You get a sense of camaraderie from volunteering and giving back. I don’t think anyone walks out of a volunteer event without feeling good that they’ve done something. And that directly ties back into the company because employees feel like they’re making a positive change, both outside the company and inside the company. 

The core goal is community involvement and giving back. That drives employees that are interested in helping others — that’s the core value we want back in the company. In turn, you’re getting the benefit of them realizing ownership in the company because they know that we’re successful. We talk about how important it is to the company and how that helps us keep growing as a company because the culture is better.

How can you tie community experiences back into work?

The challenge is to try to put those in concrete terms. I’m a firm believer that it’s happening all the time, and we’re seeing the benefits and that’s why we’re successful. But to try to prove that to my board, it’s probably a little more difficult. There aren’t easy ways to track how that’s happening.

But one thing you can build on is that through those programs, we’ve seen people take more and more ownership. We started the program a couple of years ago. There wasn’t as much volunteering going on so, as a company, we decided, ‘Well, let’s tie it into the bonus.’ What you saw, over time, was that, because people are interacting with other individuals in the company and they’re building teams slowly, people sort of take ownership of volunteering. Our target is six hours [per employee] a quarter, and last quarter, the employee that did the most did 13 or 14 hours and we had 100 percent participation. We didn’t need 100 percent participation to get to our bonus. The target this year is 80 percent.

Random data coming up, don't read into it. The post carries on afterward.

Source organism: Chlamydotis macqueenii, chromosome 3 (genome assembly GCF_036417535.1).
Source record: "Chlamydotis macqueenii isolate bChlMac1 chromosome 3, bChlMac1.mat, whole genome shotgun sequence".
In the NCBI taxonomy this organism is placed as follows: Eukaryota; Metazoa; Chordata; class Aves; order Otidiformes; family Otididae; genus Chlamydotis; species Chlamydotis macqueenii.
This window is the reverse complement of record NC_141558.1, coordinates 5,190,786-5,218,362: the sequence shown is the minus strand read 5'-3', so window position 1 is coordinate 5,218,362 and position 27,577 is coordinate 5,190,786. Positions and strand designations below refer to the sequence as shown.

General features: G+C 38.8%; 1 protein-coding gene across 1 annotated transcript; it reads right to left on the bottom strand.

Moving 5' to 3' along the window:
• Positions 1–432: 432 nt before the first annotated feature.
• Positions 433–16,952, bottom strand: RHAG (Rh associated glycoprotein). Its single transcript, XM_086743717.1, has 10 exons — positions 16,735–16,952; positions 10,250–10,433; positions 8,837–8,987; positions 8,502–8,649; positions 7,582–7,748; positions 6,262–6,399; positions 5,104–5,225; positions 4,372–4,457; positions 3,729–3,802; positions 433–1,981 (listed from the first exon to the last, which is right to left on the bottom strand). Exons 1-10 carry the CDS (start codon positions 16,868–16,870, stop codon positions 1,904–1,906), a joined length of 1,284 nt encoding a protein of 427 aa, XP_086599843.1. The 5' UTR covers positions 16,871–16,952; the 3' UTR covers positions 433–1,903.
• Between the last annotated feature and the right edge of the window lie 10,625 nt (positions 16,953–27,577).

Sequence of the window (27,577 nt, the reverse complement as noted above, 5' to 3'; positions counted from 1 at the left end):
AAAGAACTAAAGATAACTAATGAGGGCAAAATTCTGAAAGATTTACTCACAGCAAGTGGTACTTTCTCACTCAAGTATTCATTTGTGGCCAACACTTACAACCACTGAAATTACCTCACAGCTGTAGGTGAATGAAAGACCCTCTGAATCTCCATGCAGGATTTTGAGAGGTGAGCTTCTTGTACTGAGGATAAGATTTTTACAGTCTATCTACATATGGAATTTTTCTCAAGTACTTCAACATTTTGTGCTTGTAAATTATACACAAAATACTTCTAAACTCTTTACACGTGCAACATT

Often, an employee will say, ‘I have this volunteer event that I’m thinking about going to. Is anybody interested in participating?’ The employees are encouraging other employees to join in.

What that shows is that employees are taking ownership. And I think anytime employees take ownership — regardless of if it’s directly related to work — they’re going to take more ownership internally.

How do you encourage employees to get involved?

Start small. We started with a target of four hours per quarter and 60 percent participation two years ago. Starting with a low threshold … takes the pressure off people. If they don’t want to participate, they can choose to not do so.

Since we’re rewarding with PTO and talking about it as part of the bonus, these are all upsides for employees. Right now, one-fourth of the calculation of the bonus is determined (by meeting community involvement targets). So instead of making it mandatory or trying to push it down, we’ve given additional bonuses for participation.

That’s the way you avoid ostracizing employees that don’t want to volunteer. Make it flexible enough — especially when you start out the program — that people see that we’re not trying shove it down on them but we’re giving them an upside.

How to reach: dash Carrier Services LLC, (800) 815-5542 or www.dashcs.com